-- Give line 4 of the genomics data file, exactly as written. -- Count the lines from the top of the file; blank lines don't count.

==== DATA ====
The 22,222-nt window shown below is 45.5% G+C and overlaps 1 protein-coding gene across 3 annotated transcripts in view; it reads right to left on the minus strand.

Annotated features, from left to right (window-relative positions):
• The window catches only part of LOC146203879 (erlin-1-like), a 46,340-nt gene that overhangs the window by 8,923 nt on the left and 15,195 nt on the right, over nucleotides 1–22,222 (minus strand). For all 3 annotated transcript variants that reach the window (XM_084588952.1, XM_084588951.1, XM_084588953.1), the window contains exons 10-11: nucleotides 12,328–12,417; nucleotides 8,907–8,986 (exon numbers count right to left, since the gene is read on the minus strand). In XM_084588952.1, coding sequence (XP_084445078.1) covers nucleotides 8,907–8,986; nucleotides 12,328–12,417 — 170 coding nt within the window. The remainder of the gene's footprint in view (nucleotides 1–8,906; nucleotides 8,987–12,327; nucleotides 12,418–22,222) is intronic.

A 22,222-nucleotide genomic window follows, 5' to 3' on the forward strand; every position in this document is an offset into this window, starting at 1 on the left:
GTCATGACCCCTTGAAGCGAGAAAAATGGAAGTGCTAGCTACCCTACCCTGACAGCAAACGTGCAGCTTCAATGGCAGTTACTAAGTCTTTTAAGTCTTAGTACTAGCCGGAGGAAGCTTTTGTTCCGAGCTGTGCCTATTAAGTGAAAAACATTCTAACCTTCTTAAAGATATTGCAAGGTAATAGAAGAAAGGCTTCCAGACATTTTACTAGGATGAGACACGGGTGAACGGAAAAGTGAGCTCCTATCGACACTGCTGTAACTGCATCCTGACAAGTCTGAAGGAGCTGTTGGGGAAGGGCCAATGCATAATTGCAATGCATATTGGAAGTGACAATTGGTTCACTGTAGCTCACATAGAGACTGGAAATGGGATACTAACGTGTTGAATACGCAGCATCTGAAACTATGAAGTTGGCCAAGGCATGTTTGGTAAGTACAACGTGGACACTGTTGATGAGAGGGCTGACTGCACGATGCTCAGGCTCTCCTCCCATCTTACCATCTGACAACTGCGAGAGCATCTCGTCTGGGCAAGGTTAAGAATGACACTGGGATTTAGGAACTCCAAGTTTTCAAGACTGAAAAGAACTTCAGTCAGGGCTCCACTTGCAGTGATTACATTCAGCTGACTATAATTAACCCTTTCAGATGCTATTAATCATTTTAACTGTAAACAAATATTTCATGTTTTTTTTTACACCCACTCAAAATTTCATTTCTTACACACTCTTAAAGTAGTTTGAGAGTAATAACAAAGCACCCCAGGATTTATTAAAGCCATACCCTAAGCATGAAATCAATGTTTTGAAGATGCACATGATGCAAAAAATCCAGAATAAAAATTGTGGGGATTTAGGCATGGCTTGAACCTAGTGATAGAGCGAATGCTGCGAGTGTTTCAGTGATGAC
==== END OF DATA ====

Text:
A 22,222-nucleotide genomic window follows, 5' to 3' on the forward strand; every position in this document is an offset into this window, starting at 1 on the left: